A court sitting in Nigeria’s commercial capital, Lagos, has ordered the final forfeiture of huge sums of money found in an empty apartment in an upscale area of Lagos.
The country’s anti-corruption watchdog, the Economic and Financial Crimes Commission (EFCC), reported the seizure of what it described as a ‘humonguos find of foreign currencies,’ in mid-April.
The EFCC through its social media handles said over $43m, £27,800 and 23.2m Naira – all in cash, were seized in a Lagos apartment upon a tip from a whistle blower.
A subsequent media announcement was made asking whoever owned the money to show up but no one has since reported being the owner of having information as to who owns it.
The EFCC, however, told the court last month that wife of the country’s intelligence chief owned the flat according to documents in their possession. The national Intelligence Agency (NIA) boss was suspended by President Buhari pending a report into a vice-presidential probe into claims that the money belonged to the NIA.
Justice Hassan held that “I am in complete agreement with the submission of the learned counsel for the applicant (EFCC) that the property sought to be attached are reasonably suspected to be proceeds of unlawful activities and that by every standard this huge sum of money is not expected to be kept without going through a designated financial institution; more so, nobody has shown cause why the said sum should not be forfeited to the Federal Government of Nigeria. Having regard to the foregoing, I have no other option but to grant this application as prayed.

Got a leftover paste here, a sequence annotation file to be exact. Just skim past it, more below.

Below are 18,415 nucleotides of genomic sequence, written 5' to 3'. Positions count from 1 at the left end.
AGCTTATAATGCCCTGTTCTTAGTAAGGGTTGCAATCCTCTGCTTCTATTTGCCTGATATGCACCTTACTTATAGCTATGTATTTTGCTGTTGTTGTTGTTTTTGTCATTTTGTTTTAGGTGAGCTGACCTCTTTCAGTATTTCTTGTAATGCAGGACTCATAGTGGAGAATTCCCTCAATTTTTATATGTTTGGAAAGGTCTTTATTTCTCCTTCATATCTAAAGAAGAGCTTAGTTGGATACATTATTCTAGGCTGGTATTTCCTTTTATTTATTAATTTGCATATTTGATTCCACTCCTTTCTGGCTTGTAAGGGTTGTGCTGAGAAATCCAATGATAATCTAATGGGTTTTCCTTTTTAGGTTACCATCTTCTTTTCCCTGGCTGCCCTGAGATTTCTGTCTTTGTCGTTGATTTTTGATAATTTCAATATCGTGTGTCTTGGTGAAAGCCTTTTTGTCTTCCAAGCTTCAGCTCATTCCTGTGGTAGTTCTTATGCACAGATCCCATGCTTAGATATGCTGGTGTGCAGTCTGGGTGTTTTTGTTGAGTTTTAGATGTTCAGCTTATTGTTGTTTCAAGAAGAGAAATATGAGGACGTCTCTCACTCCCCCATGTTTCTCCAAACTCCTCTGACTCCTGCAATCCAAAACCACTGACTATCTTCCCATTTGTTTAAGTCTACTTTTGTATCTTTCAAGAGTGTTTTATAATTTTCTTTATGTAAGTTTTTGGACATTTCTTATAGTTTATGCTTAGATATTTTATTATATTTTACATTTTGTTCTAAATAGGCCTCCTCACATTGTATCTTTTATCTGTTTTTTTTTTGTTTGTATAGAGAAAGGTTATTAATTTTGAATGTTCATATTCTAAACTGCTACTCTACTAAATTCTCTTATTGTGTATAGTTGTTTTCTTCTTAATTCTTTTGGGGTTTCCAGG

“For the avoidance of any doubt, I hereby make the following orders: 1. A final order is made forfeiting the sums of $43,449,947 found by the Economic and Financial Crimes Commission at Flat 7B of No. 16 Osborne Road, Osborne Towers, Ikoyi, Lagos, which sum is reasonably suspected to be proceeds of unlawful activities to the Federal Government of Nigeria.”
The judge made the same order in respect of the £27,800 and N23,218,000.
Buhari’s whistleblower policy paying off?
The Muhammadu Buhari-led government announced a whistleblower policy to help recover looted state funds. The government said it will pay a percentage of the recovered loot to the whistleblower.
Buhari’s All Progressives Congress (APC) came to power with the promise to restore security (fight Boko Haram), to revive the economy and to fight corruption.
Most former officials are standing trial for corruption, the main opposition Peoples Democratic Party (PDP) have described the prosecutions as a “witch hunt,” the government denies the allegations.